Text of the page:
“Revealed: Tory donors who paid £7m to socialise with Theresa May”

Owl says: hedge funds expect to make squillions from Brexit.k

Jacob Rees-Mogg’s business partner, Brexit backers and wife of Putin minister among benefactor

Jacob Rees-Mogg’s business partner, a string of Brexit backers and the wife of a former senior minister to President Putin are among the Conservative donors who have paid more than £7m to socialise with Theresa May since the general election.

Eighty-one party benefactors have paid a total of £7.4m to the Conservative party for access to the prime minister at dinners, post-prime minister’s questions’ lunches and drinks receptions since July 2017, records show.

Party insiders say the large amount raised over just nine months from a single revenue stream is evidence that the Tories are aiming to be “election ready” for the autumn.

At least 10 of the donors, who joined the Leader’s Group for £50,000 a head, are supporters of a hard Brexit.

Dominic Johnson, who attended two of the group’s events in 2017, is the co-founder of Somerset Capital Management – an investment firm set up with Rees-Mogg, a hard Brexiter and the chairman of the European Research Group [ERG].

Somerset was recently reported to be warning its clients about “considerable uncertainty” as a result of Brexit, and set up a fund in Ireland, which benefits from EU financial passporting rights.

Sir Michael Hintze, the hedge fund billionaire who gave £100,000 to Vote Leave, is a familiar figure in Conservative circles and attended at least one dinner in 2017 with the prime minister, sources said.

Hardy McLain, a retired US hedge fund manager living in London, attended events in 2017 and 2018. He previously donated £20,000 to the Vote Leave campaign.

It is the first time since July 2017 that any details of dinner guests of May’s Leader’s Group have emerged. Their identities have been quietly released by the Conservatives this week.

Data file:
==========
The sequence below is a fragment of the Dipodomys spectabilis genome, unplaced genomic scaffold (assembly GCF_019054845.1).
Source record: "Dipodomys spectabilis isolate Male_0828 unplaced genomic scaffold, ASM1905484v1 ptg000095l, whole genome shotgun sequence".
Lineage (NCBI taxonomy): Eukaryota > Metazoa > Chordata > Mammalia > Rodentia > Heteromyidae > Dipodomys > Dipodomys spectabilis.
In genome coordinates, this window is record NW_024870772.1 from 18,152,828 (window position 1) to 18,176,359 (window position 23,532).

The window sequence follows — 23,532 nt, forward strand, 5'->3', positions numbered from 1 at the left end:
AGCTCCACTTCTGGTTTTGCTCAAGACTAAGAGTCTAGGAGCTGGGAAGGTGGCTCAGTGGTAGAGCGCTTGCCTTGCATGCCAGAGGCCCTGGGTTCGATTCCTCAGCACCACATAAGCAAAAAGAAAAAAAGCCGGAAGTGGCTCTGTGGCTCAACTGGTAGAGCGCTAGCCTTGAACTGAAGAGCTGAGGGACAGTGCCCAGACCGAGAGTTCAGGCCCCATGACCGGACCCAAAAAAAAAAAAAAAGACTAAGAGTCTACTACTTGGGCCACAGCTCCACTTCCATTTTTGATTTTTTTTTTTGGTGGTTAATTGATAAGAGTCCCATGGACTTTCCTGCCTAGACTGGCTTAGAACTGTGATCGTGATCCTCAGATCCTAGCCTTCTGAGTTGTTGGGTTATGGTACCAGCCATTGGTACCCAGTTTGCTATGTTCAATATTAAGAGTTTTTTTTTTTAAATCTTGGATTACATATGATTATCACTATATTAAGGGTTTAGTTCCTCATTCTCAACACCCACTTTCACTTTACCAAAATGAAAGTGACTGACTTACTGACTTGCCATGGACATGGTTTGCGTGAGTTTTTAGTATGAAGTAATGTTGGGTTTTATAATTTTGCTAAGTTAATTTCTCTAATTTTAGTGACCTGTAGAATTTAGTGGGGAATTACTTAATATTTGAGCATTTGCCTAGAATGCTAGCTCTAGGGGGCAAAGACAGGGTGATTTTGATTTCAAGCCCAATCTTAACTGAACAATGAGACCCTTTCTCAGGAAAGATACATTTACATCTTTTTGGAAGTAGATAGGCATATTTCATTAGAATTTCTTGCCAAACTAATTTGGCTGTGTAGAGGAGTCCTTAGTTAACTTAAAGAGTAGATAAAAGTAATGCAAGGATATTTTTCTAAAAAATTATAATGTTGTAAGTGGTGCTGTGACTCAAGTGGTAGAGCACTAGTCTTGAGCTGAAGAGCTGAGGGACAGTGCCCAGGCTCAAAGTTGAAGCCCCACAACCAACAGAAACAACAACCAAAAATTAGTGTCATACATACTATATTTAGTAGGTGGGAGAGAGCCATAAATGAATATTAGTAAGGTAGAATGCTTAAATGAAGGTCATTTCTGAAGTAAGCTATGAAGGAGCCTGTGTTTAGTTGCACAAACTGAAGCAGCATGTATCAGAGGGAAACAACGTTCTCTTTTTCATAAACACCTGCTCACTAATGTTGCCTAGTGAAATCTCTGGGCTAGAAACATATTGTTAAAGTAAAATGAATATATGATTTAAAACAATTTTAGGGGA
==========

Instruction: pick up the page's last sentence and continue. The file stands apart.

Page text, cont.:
Receiving campaign donations is a routine activity for politicians. But each gift carries with it a potential conflict of interest if the prime minister’s policies appear to benefit those who made the donations.

Edmund Truell, who attended dinners in 2017 and 2018, owns a Swiss-listed private equity business called Disruptive Capital, whose mission statement is to “exploit market uncertainty” to generate returns.

Only two women are among the Leader’s Group donors disclosed in the documents.

Lubov Chernukhin, whose husband, Vladimir, was the deputy finance minister of the Russian president, Vladimir Putin, was given access to the prime minister between last July and September. She has given £626,500 to the Tories since 2012, including £160,000 to play tennis with Boris Johnson and £30,000 to dine with the defence secretary, Gavin Williamson.

Alisa Swidler, a US philanthropist and friend of Bill Clinton who has given £336,686 to the party, also attended an event with May.

The party’s chief executive, the mining tycoon Sir Mick Davis, told a meeting of donors in September that the party needed to raise an additional £6m through the parliamentary cycle if it was to win the next general election.

The party spent £18.5m on last year’s election, when the Conservatives lost their working majority, compared with £11m by Labour. Sources told the Guardian the Tories are aiming for a 40% annual increase in the party’s budget – money that will be spent on up to 100 local campaign co-ordinators.